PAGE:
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I have spend a lot of time dealing with thin aircraft aluminum. I don''t know how thick your aluminum is on the mule, but here are several suggestions.

1. Patience. Aluminum is easy to destroy.

2. _NEVER_ use steel or stainless steel wire brushes. They will tiny pieces of steel imbedded in the aluminum, which will corrode later. A wire brush in a drill or grinder will eat your aluminum, and leave a BADLY distorted surface. ( you will understand after you try it)
Scotch - brite at slow speeds is your best corrosion remover.

3. Tal-Strip brand paint stripper (sometimes called "Aircraft Stripper" works well for removing paint, but must be rinsed _THOROUGHLY_. I can find it at my local auto parts store. Use serious chemical resistant gloves, goggles, use it outdoors, etc. It is NASTY STUFF. If you get it on your skin, the burning pain will help you find the spots quickly. Getting it in your eyes will mean a trip to the hospital or worse. Not something you want to wash into your sewers either.

4. A company called Aircraft Spruce ( and others ) sell stuff called Aluma-Prep, and Alodine. The Aluma-Prep is a mild acid that cleanes the aluminum before painting. The Alodine ( which contains Chromate, not something you want to get on you of spill into your sewers ) will make the surface of cleaned aluminum less likely to corrode. With good primer, you may not need it in Canada). If you use this stuff, use it carefully, and follow instructions. Dumping it into your sewer will not make you popular with your local environmental officials. Dispose of waste properly.

5. Aluminum is resistant to _MILD_ Acids. Caustic or basic materials ( found in some paint strippers ) will turn your aluminum into expensive white powder. Engine cleaner and even Simple Green contain enough caustic to start the corrosion process. ( Simple Green now makes an aluminum safe cleaner )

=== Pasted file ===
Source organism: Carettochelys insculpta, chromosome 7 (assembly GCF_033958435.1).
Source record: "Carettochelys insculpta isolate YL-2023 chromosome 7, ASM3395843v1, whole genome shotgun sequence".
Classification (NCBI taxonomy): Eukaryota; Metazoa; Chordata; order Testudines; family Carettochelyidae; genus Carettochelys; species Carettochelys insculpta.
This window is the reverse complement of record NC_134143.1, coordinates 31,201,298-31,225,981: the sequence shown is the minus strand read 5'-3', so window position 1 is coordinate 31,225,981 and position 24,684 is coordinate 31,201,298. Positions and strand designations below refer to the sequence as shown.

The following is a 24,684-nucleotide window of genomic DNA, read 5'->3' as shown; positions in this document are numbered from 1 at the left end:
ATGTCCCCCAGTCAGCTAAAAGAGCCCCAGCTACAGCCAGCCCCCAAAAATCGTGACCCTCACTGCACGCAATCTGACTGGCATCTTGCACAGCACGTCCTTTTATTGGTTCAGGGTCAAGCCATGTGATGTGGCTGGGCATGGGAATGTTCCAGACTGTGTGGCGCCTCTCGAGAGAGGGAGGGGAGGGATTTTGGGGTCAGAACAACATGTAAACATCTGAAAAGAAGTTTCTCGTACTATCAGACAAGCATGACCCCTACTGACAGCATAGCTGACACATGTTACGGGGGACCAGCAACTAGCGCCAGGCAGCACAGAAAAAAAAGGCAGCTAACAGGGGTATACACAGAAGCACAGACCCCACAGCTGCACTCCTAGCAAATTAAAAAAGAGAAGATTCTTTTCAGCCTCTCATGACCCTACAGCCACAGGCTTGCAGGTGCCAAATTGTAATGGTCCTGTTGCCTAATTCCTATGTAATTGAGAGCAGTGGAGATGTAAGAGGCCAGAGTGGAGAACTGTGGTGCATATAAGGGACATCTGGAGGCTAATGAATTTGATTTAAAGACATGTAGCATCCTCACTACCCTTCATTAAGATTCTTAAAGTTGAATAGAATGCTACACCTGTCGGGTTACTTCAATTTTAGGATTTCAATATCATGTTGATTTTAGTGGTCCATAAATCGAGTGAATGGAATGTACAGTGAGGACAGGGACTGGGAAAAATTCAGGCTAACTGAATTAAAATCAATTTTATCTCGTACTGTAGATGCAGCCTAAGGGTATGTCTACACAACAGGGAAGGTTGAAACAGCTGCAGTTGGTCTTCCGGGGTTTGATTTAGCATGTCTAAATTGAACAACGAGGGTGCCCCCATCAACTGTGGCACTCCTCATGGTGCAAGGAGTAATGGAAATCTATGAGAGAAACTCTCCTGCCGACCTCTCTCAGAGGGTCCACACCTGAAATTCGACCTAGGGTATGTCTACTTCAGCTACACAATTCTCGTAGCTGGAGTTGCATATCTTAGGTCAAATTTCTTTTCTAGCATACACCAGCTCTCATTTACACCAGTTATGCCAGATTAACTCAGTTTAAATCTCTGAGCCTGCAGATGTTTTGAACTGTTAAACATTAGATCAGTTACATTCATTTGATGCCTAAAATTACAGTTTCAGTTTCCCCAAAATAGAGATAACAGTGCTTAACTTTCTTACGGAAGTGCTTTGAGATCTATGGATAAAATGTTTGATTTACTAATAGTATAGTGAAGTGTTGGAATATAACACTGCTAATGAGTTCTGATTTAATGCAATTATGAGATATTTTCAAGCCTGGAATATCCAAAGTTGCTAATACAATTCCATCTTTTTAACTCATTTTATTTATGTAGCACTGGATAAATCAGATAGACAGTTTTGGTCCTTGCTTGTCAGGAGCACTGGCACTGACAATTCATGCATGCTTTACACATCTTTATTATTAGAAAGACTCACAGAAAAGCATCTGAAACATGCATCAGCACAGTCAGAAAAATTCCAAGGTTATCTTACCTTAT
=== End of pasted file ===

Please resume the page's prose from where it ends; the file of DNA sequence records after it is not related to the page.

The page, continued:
6. If there is an Airport around that services small planes, (or large ones for that matter) Call the repair shop and ask an A&P mechanic for advice. they deal with aluminum and corrosion all the time. An Aircraft paint shop would be a treasure trove of knowledge.

7. Sandblasting: Walnut shells are a wonderful thing if you can find and afford them. otherwise, sand, (or a non-silica abrasive) at a pressure of not more than 50 PSI may work. much higher than 50 PSI will cause aluminum sheet metal to heat from the blasting and become wavy. There is not good fix when that happens. ( Don't ask me how I know ) I suspect even Walnut shells could cause the heating and distortion at high enough pressure. There was a while that some places were using Dry Ice as a blast medium to avoid that problem. Remember Item No. 1 above.

8. Be glad you don't live in Florida where Salt Air and high humidity can really eat through Aluminum.

9. Advice given here is worth exactly what you pay for it. Caveat Emptor.
 

JCKnife

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Kentucky
I've been scraping with a putty knife and following up with a wire brush by hand, not seeing any ill effects so far. And I already used a wire brush in a drill on the other end before I tried the stripper. The parts I'm working on aren't exactly free of marks to begin with.
 
A

A/C Cages

Guest
I've been scraping with a putty knife and following up with a wire brush by hand, not seeing any ill effects so far. And I already used a wire brush in a drill on the other end before I tried the stripper. The parts I'm working on aren't exactly free of marks to begin with.

I read that and I was cringing worse then fingernails on a chaulkboard.
Scraper
Wire brush
Drill
Im sure others with aircraft knowledge like myself are all going noooooooo noooooooo nooooooo ...lol

But I guess there is a difference between a multi millon $$$ aircraft and a old MV??
 

JCKnife

Active member
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Location
Kentucky
Right--I'm working on 40-year-old winch bodies that are already dinged up, scratched, etc. Plus they had 2-4 different colors (layers) of paint showing. They will look a lot better when I'm done, I feel confident, and no worse for wear. (obviously I have no reason to scrape on sensitive areas like where seals and gaskets go).